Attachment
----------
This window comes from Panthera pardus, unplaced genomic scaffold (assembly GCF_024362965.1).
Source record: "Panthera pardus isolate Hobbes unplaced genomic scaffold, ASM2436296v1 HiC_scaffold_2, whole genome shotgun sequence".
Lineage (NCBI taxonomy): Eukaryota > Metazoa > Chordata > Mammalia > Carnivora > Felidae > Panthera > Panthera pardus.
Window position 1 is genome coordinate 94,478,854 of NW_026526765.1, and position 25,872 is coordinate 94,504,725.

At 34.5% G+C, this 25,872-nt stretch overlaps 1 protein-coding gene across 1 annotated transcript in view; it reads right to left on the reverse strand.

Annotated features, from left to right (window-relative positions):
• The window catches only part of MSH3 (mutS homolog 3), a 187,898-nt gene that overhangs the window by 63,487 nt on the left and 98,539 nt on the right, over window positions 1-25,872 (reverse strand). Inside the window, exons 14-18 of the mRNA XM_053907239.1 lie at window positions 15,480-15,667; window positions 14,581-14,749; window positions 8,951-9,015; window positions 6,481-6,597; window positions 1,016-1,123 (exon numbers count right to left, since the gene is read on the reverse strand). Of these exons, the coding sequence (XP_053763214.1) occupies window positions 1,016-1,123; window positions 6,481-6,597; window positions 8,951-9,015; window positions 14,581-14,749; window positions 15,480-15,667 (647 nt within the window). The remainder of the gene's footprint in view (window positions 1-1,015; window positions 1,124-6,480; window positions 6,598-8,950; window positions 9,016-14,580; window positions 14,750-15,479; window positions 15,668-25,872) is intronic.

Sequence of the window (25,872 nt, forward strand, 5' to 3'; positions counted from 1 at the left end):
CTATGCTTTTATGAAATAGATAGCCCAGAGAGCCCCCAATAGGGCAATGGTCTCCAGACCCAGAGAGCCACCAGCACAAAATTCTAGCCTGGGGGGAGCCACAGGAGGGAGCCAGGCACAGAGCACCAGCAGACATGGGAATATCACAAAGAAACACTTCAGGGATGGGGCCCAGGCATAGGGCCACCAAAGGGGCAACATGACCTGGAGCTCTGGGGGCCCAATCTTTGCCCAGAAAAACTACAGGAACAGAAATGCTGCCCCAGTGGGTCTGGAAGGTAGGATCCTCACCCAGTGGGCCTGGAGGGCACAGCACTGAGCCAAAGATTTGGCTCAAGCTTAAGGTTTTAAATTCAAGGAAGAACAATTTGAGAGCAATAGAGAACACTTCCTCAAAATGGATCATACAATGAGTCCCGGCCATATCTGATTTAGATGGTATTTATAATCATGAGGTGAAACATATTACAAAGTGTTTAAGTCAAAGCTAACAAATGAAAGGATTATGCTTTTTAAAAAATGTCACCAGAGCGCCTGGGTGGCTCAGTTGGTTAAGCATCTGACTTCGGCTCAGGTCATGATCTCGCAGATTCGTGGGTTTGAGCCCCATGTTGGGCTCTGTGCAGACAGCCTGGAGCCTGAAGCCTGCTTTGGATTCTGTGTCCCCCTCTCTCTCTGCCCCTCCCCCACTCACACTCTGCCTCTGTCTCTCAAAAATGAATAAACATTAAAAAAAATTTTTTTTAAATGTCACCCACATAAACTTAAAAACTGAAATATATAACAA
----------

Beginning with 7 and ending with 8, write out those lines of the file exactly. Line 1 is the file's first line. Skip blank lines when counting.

• The window catches only part of MSH3 (mutS homolog 3), a 187,898-nt gene that overhangs the window by 63,487 nt on the left and 98,539 nt on the right, over window positions 1-25,872 (reverse strand). Inside the window, exons 14-18 of the mRNA XM_053907239.1 lie at window positions 15,480-15,667; window positions 14,581-14,749; window positions 8,951-9,015; window positions 6,481-6,597; window positions 1,016-1,123 (exon numbers count right to left, since the gene is read on the reverse strand). Of these exons, the coding sequence (XP_053763214.1) occupies window positions 1,016-1,123; window positions 6,481-6,597; window positions 8,951-9,015; window positions 14,581-14,749; window positions 15,480-15,667 (647 nt within the window). The remainder of the gene's footprint in view (window positions 1-1,015; window positions 1,124-6,480; window positions 6,598-8,950; window positions 9,016-14,580; window positions 14,750-15,479; window positions 15,668-25,872) is intronic.

Sequence of the window (25,872 nt, forward strand, 5' to 3'; positions counted from 1 at the left end):